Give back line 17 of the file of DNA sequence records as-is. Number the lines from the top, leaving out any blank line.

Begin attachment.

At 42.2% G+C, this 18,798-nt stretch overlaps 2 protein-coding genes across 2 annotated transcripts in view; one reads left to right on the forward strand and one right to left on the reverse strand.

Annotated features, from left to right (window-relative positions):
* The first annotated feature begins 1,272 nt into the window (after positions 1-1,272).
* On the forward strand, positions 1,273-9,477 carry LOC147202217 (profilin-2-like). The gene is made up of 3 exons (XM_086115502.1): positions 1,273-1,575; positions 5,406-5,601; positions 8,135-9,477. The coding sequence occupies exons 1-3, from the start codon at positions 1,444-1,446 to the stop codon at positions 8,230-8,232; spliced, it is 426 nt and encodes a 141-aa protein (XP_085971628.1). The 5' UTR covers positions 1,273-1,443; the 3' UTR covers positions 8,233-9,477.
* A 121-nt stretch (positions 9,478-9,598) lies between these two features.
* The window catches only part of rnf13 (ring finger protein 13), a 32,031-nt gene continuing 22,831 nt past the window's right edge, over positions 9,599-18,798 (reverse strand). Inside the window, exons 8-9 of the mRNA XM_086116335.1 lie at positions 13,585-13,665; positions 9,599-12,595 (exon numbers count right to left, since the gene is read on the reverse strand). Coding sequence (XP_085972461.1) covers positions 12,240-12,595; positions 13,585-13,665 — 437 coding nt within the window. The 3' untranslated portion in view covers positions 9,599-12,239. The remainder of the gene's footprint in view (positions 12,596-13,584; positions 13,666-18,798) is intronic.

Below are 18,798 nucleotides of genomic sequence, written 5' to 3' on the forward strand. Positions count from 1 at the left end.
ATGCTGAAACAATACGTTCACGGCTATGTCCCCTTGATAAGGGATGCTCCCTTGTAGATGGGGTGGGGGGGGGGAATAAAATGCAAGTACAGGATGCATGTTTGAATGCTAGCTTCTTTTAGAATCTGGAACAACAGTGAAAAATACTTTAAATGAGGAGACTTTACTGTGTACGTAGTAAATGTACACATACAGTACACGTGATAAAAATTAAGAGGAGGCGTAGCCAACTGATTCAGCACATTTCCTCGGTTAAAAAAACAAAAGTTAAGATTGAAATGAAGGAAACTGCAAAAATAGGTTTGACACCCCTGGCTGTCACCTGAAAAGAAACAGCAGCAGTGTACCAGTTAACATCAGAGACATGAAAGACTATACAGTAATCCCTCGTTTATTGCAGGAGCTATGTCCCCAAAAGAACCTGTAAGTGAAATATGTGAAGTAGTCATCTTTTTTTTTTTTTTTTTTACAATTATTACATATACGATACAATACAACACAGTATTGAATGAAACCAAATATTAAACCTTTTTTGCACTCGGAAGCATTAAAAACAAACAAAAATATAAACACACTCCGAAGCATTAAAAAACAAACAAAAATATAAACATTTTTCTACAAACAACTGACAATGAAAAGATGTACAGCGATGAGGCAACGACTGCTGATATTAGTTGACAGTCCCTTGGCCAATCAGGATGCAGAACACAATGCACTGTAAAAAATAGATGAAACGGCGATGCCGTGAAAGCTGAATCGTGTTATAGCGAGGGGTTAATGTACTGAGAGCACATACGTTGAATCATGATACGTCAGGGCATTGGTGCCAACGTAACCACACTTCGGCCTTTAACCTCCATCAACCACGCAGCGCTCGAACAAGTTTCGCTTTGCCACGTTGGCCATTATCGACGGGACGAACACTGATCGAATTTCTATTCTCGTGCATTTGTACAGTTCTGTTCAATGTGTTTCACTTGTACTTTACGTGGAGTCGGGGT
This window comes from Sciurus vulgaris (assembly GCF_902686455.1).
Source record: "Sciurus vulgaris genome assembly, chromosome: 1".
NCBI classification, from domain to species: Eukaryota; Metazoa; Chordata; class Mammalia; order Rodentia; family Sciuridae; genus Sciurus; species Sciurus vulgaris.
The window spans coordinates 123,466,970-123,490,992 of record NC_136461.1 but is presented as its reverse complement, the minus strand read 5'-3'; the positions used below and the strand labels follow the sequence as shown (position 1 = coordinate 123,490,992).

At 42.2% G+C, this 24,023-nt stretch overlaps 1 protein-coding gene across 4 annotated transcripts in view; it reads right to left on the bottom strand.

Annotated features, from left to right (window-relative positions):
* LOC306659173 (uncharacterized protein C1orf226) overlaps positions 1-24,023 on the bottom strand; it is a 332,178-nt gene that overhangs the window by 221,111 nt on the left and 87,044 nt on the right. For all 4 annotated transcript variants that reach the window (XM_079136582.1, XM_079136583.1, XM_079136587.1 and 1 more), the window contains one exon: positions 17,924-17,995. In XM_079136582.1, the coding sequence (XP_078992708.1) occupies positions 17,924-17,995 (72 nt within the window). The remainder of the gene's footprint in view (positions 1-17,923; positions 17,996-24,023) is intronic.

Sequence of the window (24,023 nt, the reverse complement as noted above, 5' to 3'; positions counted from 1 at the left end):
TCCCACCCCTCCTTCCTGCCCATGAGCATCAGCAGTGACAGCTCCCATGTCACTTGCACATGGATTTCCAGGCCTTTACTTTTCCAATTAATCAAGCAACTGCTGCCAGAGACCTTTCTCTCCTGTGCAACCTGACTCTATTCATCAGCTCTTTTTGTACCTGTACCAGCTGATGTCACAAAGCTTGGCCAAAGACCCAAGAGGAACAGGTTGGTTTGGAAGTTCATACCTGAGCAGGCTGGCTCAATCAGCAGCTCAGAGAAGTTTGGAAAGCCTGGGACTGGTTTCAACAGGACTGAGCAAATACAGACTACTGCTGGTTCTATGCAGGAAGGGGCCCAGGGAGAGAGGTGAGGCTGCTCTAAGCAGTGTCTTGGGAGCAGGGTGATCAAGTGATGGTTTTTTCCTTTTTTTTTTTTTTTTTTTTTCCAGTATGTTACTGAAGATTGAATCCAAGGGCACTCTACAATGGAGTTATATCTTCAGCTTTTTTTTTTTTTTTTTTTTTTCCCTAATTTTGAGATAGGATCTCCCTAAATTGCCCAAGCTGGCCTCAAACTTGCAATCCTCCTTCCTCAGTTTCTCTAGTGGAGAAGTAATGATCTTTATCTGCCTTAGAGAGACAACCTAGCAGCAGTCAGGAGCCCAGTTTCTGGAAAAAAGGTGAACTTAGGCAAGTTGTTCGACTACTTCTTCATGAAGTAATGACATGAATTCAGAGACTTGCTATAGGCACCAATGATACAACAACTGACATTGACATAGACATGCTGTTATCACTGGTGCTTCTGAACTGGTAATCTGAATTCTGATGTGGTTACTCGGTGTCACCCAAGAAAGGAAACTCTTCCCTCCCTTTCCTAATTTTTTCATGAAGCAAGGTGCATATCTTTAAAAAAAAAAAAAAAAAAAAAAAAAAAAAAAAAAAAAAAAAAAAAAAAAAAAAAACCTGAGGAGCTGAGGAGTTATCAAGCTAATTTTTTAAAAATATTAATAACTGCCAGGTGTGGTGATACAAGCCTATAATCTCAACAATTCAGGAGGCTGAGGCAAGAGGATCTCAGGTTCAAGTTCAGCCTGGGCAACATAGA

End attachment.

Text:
TCCCACCCCTCCTTCCTGCCCATGAGCATCAGCAGTGACAGCTCCCATGTCACTTGCACATGGATTTCCAGGCCTTTACTTTTCCAATTAATCAAGCAACTGCTGCCAGAGACCTTTCTCTCCTGTGCAACCTGACTCTATTCATCAGCTCTTTTTGTACCTGTACCAGCTGATGTCACAAAGCTTGGCCAAAGACCCAAGAGGAACAGGTTGGTTTGGAAGTTCATACCTGAGCAGGCTGGCTCAATCAGCAGCTCAGAGAAGTTTGGAAAGCCTGGGACTGGTTTCAACAGGACTGAGCAAATACAGACTACTGCTGGTTCTATGCAGGAAGGGGCCCAGGGAGAGAGGTGAGGCTGCTCTAAGCAGTGTCTTGGGAGCAGGGTGATCAAGTGATGGTTTTTTCCTTTTTTTTTTTTTTTTTTTTTCCAGTATGTTACTGAAGATTGAATCCAAGGGCACTCTACAATGGAGTTATATCTTCAGCTTTTTTTTTTTTTTTTTTTTTTCCCTAATTTTGAGATAGGATCTCCCTAAATTGCCCAAGCTGGCCTCAAACTTGCAATCCTCCTTCCTCAGTTTCTCTAGTGGAGAAGTAATGATCTTTATCTGCCTTAGAGAGACAACCTAGCAGCAGTCAGGAGCCCAGTTTCTGGAAAAAAGGTGAACTTAGGCAAGTTGTTCGACTACTTCTTCATGAAGTAATGACATGAATTCAGAGACTTGCTATAGGCACCAATGATACAACAACTGACATTGACATAGACATGCTGTTATCACTGGTGCTTCTGAACTGGTAATCTGAATTCTGATGTGGTTACTCGGTGTCACCCAAGAAAGGAAACTCTTCCCTCCCTTTCCTAATTTTTTCATGAAGCAAGGTGCATATCTTTAAAAAAAAAAAAAAAAAAAAAAAAAAAAAAAAAAAAAAAAAAAAAAAAAAAAAAACCTGAGGAGCTGAGGAGTTATCAAGCTAATTTTTTAAAAATATTAATAACTGCCAGGTGTGGTGATACAAGCCTATAATCTCAACAATTCAGGAGGCTGAGGCAAGAGGATCTCAGGTTCAAGTTCAGCCTGGGCAACATAGA